There’s plenty of buzz, but hopefully there’s some real substance here, too.
LeMond Bikes stepped back into the high-performance road bike market a few days ago with the quiet announcement of the LeMond 8 — a tribute to Greg LeMond’s historic eight-second margin of victory over Laurent Fignon in the 1989 Tour de France — and it certainly looks to tick all the boxes for a modern flagship road racing bike.
It’s made of carbon fiber and features aerodynamic shaping designed to cut efficiently through the air. It’s disc-brake-only. It has clearance for 700c road tires up to 32 mm-wide. There’s an integrated one-piece carbon fiber bar-and-stem in multiple sizes with fully internal cable routing.
There are also a number of intriguing features that set the LeMond 8 apart.
For one, there’s the brand’s MatrixCore composite construction method, which uses an expanding foam inside the frame and fork instead of disposable pre-forms or inflatable bladders to squish the carbon fibers outward against the mold for what the company describe as “superior carbon fiber ply consolidation.” LeMond says that foam damps vibration for a distinctly smooth ride quality, too.
The tapered steerer tube boasts a novel X-shaped internal truss arrangement that, together with the expanding structural foam, supposedly provides enough strength and rigidity that there’s no need for a conventional compression plug. Threads for the preload cap bolt are even molded directly into the steerer, so no matter how it’s cut, it’s always ready to be assembled with no extra parts required.
Interestingly, those preload cap threads are carbon fiber. In fact, all of the threads in the LeMond 8 are carbon fiber; there’s supposedly no metal in the frame or fork at all. The threads for the T47 threaded bottom bracket shell? Carbon fiber. The replaceable rear derailleur hanger? Also carbon fiber — and it’s only offered in direct mount for Shimano drivetrains.
All of this is being done at LeMond Bikes HQ in Knoxville, Tennessee with no international outsourcing. Frame reliability is apparently a prime directive here, too, with the company boldly claiming to offer “some of the strongest and safest frames in the world.”
Further setting these bikes apart is the frame geometry, which uses proportional chainstay length for each of the eight stock sizes, starting at 405 mm for the 47 cm, and going all the way up to 430 mm for the 62 cm. Otherwise, the 54 mm trail is about what you’d expect for a fast-handling road racing bike, and the stack and reach figures are also about what you’d expect. If anything, they’re perhaps a little on the tall size for a road racing bike (although I’d argue they’re more inline with what everyday riders actually need).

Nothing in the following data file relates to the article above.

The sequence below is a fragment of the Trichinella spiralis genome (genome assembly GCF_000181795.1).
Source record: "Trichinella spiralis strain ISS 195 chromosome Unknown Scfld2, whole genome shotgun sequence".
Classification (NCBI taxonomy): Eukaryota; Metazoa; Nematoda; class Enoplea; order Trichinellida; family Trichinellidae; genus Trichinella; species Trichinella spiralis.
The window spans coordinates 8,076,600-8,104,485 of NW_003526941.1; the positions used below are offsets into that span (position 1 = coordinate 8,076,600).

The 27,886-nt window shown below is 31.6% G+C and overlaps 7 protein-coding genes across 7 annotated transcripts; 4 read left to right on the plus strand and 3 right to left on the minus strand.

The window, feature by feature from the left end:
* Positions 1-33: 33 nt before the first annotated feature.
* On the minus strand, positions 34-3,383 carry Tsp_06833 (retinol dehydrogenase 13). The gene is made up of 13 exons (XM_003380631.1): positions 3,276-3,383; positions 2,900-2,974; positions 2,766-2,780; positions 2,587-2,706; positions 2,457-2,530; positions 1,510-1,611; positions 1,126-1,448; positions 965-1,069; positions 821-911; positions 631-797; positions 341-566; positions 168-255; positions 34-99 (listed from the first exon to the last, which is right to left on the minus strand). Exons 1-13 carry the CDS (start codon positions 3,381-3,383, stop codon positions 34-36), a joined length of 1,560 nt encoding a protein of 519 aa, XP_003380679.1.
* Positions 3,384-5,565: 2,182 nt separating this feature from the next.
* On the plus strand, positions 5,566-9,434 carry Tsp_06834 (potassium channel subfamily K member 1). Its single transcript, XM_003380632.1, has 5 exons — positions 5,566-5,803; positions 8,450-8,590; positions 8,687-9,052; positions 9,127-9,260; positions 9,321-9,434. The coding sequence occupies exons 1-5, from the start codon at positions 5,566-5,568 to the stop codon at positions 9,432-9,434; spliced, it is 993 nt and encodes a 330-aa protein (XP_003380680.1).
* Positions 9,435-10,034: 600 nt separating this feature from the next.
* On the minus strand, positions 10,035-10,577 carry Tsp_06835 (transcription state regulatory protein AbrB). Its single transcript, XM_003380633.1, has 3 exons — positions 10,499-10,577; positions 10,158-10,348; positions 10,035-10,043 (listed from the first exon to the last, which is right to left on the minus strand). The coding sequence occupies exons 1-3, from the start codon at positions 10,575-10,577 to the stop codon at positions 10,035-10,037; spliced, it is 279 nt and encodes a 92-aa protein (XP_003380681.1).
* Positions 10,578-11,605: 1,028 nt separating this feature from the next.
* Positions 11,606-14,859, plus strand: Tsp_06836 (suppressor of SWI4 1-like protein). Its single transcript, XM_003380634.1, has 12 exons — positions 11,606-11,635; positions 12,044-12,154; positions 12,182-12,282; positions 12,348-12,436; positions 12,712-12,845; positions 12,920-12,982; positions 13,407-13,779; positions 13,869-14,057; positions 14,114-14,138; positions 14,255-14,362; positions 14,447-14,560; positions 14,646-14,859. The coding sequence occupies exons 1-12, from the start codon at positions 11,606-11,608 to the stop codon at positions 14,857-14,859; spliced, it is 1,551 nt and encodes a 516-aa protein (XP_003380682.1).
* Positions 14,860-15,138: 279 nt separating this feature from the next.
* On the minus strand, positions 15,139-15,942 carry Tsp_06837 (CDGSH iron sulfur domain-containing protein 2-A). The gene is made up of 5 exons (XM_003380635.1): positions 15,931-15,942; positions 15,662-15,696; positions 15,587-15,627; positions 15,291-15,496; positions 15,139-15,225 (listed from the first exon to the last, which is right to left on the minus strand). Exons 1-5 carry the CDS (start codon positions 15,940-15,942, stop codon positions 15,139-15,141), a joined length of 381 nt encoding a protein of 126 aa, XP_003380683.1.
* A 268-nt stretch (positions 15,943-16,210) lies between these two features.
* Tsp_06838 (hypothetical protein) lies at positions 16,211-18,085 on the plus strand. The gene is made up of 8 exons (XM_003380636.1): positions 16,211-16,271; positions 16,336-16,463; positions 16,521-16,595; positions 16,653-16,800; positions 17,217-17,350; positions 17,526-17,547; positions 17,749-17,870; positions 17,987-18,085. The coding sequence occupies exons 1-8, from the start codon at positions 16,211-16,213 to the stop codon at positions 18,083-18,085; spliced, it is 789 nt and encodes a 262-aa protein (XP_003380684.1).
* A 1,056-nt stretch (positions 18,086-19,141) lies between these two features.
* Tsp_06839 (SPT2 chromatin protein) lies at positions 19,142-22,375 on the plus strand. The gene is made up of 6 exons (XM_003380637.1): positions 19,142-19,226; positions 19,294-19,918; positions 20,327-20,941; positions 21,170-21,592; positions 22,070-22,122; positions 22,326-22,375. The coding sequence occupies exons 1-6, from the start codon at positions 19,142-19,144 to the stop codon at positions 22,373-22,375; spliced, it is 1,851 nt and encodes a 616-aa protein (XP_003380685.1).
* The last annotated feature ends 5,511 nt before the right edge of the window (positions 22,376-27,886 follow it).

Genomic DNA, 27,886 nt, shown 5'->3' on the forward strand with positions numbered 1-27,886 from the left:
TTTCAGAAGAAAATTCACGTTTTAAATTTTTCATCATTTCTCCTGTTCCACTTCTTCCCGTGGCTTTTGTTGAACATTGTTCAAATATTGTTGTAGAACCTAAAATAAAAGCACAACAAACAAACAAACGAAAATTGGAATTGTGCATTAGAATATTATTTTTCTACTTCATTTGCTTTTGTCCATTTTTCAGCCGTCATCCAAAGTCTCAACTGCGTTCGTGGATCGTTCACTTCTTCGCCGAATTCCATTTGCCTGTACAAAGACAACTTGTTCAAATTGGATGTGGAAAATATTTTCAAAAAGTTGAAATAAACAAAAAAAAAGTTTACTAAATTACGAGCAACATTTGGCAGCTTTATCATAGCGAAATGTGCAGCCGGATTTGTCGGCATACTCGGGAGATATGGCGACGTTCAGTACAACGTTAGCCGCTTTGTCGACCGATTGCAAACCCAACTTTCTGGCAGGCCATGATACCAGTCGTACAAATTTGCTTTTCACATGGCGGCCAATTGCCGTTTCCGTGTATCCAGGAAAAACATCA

Up top, the flat-backed aero-profile carbon fiber seatpost is hardly revolutionary. However, LeMond claims the unique clamp geometry reduces the chance of damage relative to more traditional clamp designs, and there’s also a channel in the back of the post for a range of to-be-released accessories like lights and bags.
The whole bike is even cost-competitive (which is to say that it’s just as ludicrously expensive as other top-end road bikes these days). A complete bike with a Shimano Dura-Ace Di2 groupset and LeMond-branded carbon wheels built around Tune hubs will pull US$12,500 / £11,400 / €13,900 out of your wallet. Want to go the DIY route with just a frameset? That’ll be US$8,500 / £7,800 / €9,500. Australian pricing is to be confirmed.
Projected delivery date is July 2022, with “priority given to complete bicycle orders and/or receipt of full payment.” Customers who have only paid the US$9,500 or US$6,000 respective deposits for the complete bikes or frameset apparently have to wait a little longer.
LeMond first rose out of the ashes with a pair of rather striking-looking e-assist urban bikes — the Prolog and the Dutch — and with the addition of the LeMond 8, it’s shaping up to be a somewhat eclectic mix.